TC TO ALEXANDER CARLYLE; 19 December 1821; DOI: 10.1215/lt-18211219-TC-AC-01; CL 1:414-416.
TC TO ALEXANDER CARLYLE
Edinr, Cusine's Lodging's, 5. College-street / 19th December, 1821.
My dear Alick,
I learned to-day, almost by accident, that Garthwaite was in Town; and I gladly devote the hour of leisure between dinner and dusk, to clap you down in black and white some partial account of my walk and conversation here, since I wrote last. I have just consumed a solid dinner of beef-steak; and I slept too little last night: so however dull you expect me to be I am sure to prove duller. But what is dulness or sprightliness, when one is writing to a brother? Mere nothing.
I came over into this room just a week ago: I believe it [will] do. The place is open, but in the centre of the town, and thus not so well-aired; it is also enlivened by the sound of ten thousand carts and coaches—which, however, do me very little ill; nor is it any of the warmest up-putting. Still it is an elegant large apartment; and the people are very decent seemingly: so it will do I believe, for the winter. Cusine (poor soul!) has been fleeced to the bare back by Irish students and the like going off with unpaid scores; so she intends leaving Edinr at Whitsunday: I shall then go back to Robertson, who purposes taking a good house, in some pleasant part of the city, and will be very glad to receive me. Now let us hope, My dear Alick, that this most pitiful of all subjects, the subject of room-taking, with which I have so long deafened your friendly ear, may henceforth sleep—till doomsday, if it might be; but for one twelvemonth any way!
Within a few days, I have set fairly to work, and am proceeding lustily; not in the whimpering, wavering, feeble, hobbling style I used; but stoutly as a man cutting rice [rise, brushwood] would wish to do. I rise between seven and eight; if I have got good sleep—well; if not—well; I then seize my pen and write till the unfortunate people have cooked me a morsel of lukewarm tea for breakfast; and afterwards proceed leisurely to Great King-street in the back of the New Town, where I teach a very sparing portion of Mathematics to two young women and one young man—quiet stupid people, with whom I spend my time till ten. Next comes a Captain of the Sea, one Anderson in George-street, not rude and boisterous like the Element he has been used to, but shrill & smooth-spoken; who gasps and burrs and repeats Euclid to me 'till eleven. On returning home I resume the pen and write till after two; then a walk till three; then dinner and dozing or walking or reading silly stuff or scribbling it (as now) till five, when I go to hear Peter [Patrick] Swan overhaul his lessons; and come back after six to write or read or do whatever I incline. This is a laborious life, but such a one as suits me, and I desingn [design] persisting in it. Nothing in the world gives such scope to discontent as idleness, no matter whether forced or voluntary: a man had better be darning stockings than doing nothing. It is also profitable as well as happy. I calculate on making a small penny this winter; of which my need is not small, as things are, and would have been indispensable, if Thrift had not lent me her aid sometimes. The work at which I am writing is Legendre, the Translation I spoke of. It is a canny job; I could earn five guineas in the week at it, if I were well. I restrict myself to three—working four hours each day. The evenings I design to devote to original composition, if I could but gather myself. I must do something—or die, whichever I like better. As to the latter, I have nae wull o't [no inclination toward it], as Curly said, at all.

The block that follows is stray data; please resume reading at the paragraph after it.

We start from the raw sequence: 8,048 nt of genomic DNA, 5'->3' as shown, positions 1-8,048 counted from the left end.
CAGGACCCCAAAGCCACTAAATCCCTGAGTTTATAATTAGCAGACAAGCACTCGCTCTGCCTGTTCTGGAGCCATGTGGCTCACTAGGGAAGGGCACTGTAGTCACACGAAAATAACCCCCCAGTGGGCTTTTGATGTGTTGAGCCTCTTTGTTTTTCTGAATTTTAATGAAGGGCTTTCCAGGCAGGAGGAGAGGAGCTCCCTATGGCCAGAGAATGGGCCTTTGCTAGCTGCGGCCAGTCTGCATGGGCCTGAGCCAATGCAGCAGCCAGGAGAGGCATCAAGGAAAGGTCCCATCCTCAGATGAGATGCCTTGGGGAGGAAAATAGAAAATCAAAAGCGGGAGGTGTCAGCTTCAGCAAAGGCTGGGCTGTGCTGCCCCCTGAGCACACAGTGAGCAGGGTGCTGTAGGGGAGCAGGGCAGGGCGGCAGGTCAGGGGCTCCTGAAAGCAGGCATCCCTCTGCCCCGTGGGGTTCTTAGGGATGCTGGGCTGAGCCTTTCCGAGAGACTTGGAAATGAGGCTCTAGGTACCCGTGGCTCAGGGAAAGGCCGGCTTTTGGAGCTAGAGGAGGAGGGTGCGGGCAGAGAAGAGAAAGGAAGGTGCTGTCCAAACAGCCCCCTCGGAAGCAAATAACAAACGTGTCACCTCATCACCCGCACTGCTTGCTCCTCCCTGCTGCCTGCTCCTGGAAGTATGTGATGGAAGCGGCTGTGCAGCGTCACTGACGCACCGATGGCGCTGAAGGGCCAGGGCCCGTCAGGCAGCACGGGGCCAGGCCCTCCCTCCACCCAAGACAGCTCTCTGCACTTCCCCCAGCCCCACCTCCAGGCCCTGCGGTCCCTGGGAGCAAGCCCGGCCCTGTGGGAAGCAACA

In this systematic division of my time, I find myself greatly impeded by the want of a proper Chronometer: they have no Clock in the house; and I often feel the want of one. Is the old watch at home still alive? If so, send it me. Or have you sold her, which were as well? In that case, try if by hook or by crook, you can get me any thing to measure time with, & send it out by Farries immediately. I care not if it were twin brother to a potatoe-plum in appearance, so it will but wag, and tell me how the hour goes. I beg of you to mind this, for you cannot conceive how I am straitened for the want of the article.
Certainly this sheet has gone away by magic! I had a thousand things to ask about Cobbett, and Mainhill with its ever dear inhabitants, and Annandale, and Farries of Stonylee (is the poor man shot?)— And see! the game is done!— You will write a full sheet next time, will you not?
Your brother, /
Give my Mother that note carefully. She may send the cheese, when the box goes out, if she like. Make pens, for my many silent correspondents, beside you: surely they have none.